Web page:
As mentioned, this evasion technique has been detected in the wild since May 2016, in at least eleven different campaigns targeting Italian users. These campaigns use messages written in a fluent Italian asking the user to open an attachment labeled as invoice or payment receipt. The attachment is in ZIP format and it contains a malware in PE EXE format. This attack pattern is typical of the so-called Viral Spam campaigns that were prevalent until a few months ago, but it has now been deemed ineffective by antispam filters blocking ZIP files containing PE EXE. In this case, the BadEpilogue evasion technique allows the attacker to generate extremely effective campaigns that can reach a very high number of targets.

While the first campaigns were spreading a malicious attachment containing a Trojan Downloader of the Fareit family which downloaded a variant of the Andromeda Infostealer, the latest campaigns have started working mainly with ransomware and in the last few days we have observed a massive amount of emails containing Zlader.

The following picture shows the various campaigns using the BadEpilogue evasion technique as reported by our systems.

badepilogue-campaign-malware-2

The following picture shows the geolocation of IP addresses used to spread the malicious emails. Spreading patterns seem to be related to a single botnet that is expanding and contracting over time. This seems to be confirmed also by the fact that so far only Italian users have been targeted by these attacks.

badepilogue-gif


Fake-Game offers a Phishing-as-a-Service platform to wannabe criminals
4.9.2016 securityaffairs Spam

Experts from Fortinet discovered a Russian website called Fake-Game the offers a Phishing-as-a-Service platform to anyone.
The Phishing attacks are still one of the most effective methods to grab users’ credentials on the web.

Experts from Fortinet have discovered a Russian-language site called ‘Fake-Game’ that offers Phishing-as-a-Service.

“During our monitoring, we discovered that this same business model is also being used in phishing schemes in the form of a Russian website called “Fake-Game.” Appearing in (at least) July 2015, Fake-Game offers a Phishing-as-a-Service (PHaaS) platform to anyone who signs up on their website:” reads a blog post published by Fortinet.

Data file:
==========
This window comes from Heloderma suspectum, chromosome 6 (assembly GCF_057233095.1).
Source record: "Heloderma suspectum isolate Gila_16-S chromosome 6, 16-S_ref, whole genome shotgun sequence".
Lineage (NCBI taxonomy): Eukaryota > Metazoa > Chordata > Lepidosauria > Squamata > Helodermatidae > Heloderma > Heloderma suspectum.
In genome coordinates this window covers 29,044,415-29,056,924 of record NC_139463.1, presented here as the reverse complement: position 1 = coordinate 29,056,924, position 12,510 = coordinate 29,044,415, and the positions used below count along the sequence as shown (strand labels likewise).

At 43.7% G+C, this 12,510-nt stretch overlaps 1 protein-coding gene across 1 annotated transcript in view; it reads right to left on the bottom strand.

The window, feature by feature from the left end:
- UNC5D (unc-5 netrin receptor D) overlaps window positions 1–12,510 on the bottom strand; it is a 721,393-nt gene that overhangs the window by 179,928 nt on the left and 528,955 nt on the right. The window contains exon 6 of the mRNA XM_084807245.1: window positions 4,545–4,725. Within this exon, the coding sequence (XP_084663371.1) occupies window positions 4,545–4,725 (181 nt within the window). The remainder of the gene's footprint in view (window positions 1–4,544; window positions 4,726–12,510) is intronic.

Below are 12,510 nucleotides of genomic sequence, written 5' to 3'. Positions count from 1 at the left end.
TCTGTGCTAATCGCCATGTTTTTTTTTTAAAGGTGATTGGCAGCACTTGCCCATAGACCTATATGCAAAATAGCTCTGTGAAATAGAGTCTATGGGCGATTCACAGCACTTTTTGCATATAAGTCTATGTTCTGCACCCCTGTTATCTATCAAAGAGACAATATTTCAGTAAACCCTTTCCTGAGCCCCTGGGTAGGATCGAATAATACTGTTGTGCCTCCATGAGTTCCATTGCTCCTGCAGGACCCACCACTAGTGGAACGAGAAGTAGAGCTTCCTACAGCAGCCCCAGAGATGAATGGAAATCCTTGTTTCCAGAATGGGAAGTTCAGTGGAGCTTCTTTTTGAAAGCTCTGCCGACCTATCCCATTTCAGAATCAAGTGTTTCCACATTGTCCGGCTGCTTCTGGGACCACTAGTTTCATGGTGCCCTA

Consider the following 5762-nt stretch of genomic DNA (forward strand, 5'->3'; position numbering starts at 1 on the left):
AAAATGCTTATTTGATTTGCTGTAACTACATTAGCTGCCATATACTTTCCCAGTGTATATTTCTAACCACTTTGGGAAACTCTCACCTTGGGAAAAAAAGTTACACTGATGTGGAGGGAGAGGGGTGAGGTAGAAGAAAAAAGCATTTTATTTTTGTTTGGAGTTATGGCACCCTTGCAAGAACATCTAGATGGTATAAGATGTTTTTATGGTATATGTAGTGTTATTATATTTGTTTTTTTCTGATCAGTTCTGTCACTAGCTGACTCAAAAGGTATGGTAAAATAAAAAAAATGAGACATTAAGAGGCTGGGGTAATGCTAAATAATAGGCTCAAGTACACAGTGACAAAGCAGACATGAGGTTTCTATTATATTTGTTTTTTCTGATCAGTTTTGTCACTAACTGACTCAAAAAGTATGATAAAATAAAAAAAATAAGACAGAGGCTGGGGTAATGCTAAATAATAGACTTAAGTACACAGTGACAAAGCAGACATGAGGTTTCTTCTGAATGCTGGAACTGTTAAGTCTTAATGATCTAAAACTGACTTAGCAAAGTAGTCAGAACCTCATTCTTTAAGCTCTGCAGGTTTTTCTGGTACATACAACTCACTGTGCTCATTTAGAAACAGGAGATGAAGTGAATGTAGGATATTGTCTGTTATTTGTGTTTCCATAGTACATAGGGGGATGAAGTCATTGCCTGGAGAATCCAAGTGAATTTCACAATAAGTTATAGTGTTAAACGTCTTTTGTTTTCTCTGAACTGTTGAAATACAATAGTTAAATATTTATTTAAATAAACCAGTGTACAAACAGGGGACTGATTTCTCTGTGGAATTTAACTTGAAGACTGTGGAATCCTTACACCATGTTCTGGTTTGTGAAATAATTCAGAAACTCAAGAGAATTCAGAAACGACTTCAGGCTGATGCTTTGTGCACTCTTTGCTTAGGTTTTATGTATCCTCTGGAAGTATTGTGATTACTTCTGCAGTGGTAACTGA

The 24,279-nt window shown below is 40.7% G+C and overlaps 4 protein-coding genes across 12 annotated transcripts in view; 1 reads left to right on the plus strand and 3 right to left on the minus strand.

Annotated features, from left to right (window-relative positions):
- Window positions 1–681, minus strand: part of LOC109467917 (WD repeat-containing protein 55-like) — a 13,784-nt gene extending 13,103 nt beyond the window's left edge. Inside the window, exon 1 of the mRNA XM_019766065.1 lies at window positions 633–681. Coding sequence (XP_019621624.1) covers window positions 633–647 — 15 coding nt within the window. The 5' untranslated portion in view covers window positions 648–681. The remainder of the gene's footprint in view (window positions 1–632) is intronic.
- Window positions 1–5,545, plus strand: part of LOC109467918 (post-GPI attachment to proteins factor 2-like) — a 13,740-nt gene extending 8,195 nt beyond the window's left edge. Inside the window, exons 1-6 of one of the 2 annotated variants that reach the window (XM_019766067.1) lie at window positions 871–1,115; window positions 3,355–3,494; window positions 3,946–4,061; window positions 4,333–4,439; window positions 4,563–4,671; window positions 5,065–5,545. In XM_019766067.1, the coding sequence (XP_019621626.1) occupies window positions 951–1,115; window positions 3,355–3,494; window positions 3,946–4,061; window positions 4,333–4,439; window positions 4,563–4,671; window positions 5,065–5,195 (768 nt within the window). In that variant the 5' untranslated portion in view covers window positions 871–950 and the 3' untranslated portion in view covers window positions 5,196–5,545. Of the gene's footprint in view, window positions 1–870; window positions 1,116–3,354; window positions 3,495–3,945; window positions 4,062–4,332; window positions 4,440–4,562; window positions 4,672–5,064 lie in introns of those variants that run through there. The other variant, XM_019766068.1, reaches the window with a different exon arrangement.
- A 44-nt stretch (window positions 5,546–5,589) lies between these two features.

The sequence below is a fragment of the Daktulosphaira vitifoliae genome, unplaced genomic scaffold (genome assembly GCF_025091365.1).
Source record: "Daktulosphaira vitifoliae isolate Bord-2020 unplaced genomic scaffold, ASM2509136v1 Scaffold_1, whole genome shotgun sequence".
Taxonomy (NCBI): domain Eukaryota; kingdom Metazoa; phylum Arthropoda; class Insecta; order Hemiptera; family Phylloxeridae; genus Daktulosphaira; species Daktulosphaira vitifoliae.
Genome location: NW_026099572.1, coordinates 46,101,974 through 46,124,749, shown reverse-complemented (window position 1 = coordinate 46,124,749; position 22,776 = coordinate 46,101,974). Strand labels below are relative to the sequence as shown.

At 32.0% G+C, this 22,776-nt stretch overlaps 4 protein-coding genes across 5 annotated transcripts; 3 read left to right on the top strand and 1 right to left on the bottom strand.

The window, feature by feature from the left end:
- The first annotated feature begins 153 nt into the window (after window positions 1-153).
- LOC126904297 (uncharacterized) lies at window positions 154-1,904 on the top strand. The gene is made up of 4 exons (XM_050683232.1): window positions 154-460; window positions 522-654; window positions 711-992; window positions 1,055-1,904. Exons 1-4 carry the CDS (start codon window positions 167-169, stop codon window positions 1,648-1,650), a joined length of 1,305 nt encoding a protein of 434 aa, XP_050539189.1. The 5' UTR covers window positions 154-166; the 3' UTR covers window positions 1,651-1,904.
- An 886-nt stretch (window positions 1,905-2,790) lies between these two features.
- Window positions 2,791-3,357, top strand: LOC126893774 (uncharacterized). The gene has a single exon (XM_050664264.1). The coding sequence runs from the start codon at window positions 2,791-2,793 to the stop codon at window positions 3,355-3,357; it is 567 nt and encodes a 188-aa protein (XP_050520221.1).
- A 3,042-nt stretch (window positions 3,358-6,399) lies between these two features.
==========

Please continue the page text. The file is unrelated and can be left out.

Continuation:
Fake-Game phishing website

“You’ve come to the site to hijack accounts,” reads the translation of the message that the website displays.

The website is free to use, but it also offers a paid version for VIP accounts that includes additional features such as the possibility to browse all other phished accounts.

The Fake-game was used to hack into over 688,610 accounts, this is what the authors claim, it is easy to use and includes also video tutorials.

Fake-Game phishing VIP account

Users only have to choose which type of credential they wish to grab (i.e. Facebook, Instagram, Google, etc.)

The Fake-Game then generates a URL with a unique ID for each user.

“The link is appended by an affiliate ID which, in this case, is our subscriber’s ID. This allows the website to track which stolen accounts belong to which subscriber.” continues the Fortinet post.

“A subscriber can then spread the phishing site to prospective victims. Once a victim enters a credential into the subscriber’s phishing link, a prompt showing the stolen information appears:”

Fake-Game phishing linkjpeg

The Fake-Game is a classic example of crime-as-a-service, similar services allow wannabe criminals to rent infrastructure and service to easily enter the cyber criminal arena.